A Brown trout laying eggs into the clean gravels of a restored section of the River Wandle

Problems caused by Goat Bridge

Goat Bridge Weir impounds (encloses) about 500 metres of the River Wandle, close to where the Beddington Sewage Treatment Works discharge channel joins the main watercourse. The project will connect the enclosed section to its neighbouring water, meaning a total of 1.4km of river will be available for fish and aquatic wildlife to move along the watercourse.

This weir

  • leaves natural chalk stream gravels smothered by a thick layer of silt
  • allows invasive plant species such as Canadian pondweed to flourish because it acts like a lake
  • is a total barrier to fish passage, preventing them reaching restored areas of habitat further upstream. Fish surveys in the past decade show that numbers of the critically endangered European Eel are drastically lower upstream of the weir than downstream
  • reduces the river’s resilience to climate change and pollution. Fish seeking refuge from Beddington Sewage Treatment Works sewage overflows have been blocked by the weir
An unhealthy section of the River Wandle upstream of a weir

Weir lowering and rock ramps

The preferred solution to addressing the problems caused by Goat Bridge Weir is to lower the existing structure by one metre.

This will be carried out by constructing a rock ramp at the location of the weir and a series of ‘bed check weirs’ upstream. These are so called because they gradually lower the water levels of the river, to provide stepped passage for aquatic wildlife to move smoothly along the river.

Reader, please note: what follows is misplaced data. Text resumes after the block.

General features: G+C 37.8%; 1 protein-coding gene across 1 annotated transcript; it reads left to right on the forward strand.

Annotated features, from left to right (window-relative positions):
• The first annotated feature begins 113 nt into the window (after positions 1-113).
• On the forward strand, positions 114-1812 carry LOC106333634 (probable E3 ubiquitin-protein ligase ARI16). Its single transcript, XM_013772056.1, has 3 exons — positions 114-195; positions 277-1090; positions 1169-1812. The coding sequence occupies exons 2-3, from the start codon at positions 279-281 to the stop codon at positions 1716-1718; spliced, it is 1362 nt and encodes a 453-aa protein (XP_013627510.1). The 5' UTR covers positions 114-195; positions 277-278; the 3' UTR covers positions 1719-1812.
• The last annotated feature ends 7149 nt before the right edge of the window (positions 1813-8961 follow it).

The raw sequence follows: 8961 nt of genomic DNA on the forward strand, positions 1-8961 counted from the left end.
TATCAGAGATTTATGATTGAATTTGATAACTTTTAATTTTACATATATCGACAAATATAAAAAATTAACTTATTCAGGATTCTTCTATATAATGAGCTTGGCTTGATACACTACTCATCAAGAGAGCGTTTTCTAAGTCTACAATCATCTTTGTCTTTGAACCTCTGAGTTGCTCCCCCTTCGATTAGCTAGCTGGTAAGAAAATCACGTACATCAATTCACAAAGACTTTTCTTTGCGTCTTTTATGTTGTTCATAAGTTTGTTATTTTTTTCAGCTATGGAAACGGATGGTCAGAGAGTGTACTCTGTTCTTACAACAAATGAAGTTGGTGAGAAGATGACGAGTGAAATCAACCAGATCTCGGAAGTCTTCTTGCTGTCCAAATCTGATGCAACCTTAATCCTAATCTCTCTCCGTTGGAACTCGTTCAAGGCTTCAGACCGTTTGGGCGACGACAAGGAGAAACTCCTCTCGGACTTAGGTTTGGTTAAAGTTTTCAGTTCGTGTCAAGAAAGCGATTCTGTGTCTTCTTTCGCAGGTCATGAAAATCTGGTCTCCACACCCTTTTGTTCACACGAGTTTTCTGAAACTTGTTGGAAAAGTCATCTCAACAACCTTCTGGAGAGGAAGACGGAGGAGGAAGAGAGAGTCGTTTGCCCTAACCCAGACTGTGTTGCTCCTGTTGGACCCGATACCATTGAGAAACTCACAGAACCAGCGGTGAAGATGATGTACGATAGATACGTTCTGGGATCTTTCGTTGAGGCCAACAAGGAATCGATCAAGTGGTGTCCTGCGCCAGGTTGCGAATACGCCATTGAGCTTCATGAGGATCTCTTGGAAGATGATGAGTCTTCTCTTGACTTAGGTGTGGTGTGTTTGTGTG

This will provide the opportunity to create a more natural meandering and flowing river upstream, enhancing the river for local wildlife.

To prevent the work also lowering the water levels in the nearby Spencer Road Wetlands, the existing water level at the pipe that feeds the wetlands will be maintained.

A series of bed check weirs installed elsewhere by the South East Rivers Trust

Bringing improvements to the river

Lowering the weir would bring immediate improvements to the river and its wildlife, allowing fast-flowing water over gravels, promoting the growth of in-stream and marginal plants.

Typically, chalk streams such as the Wandle offer water that is cool, high quality and full of minerals and nutrients, creating a home for a special set of species such as brown trout, mayfly and water crowfoot.

The channel downstream of Goat Bridge weir showing chalk stream characteristics

Reducing flood risk

Extensive work has been carried out to ensure this project does not increase local flood risk. In fact, it will reduce the number of properties at risk of flooding.  Flood modelling suggests, for example, that the number of properties affected by a once in 20-year event would be cut by 95% and for a 50-year event the reduction would be 60%.

During the course of putting together the project, a chance arose to provide more flood storage space and a wetlands area on the left-hand bank by the Watercress Park footbridge. The land has been provided by the London Borough of Sutton. This will provide a new area of improved habitat but also one that can store water in a flood event.

The proposed new flood water storage area for the Goat Bridge project

Thanks to our supporters

Thames Water
Environment Agency logo
The Mott MacDonald company logo
London Borough of Sutton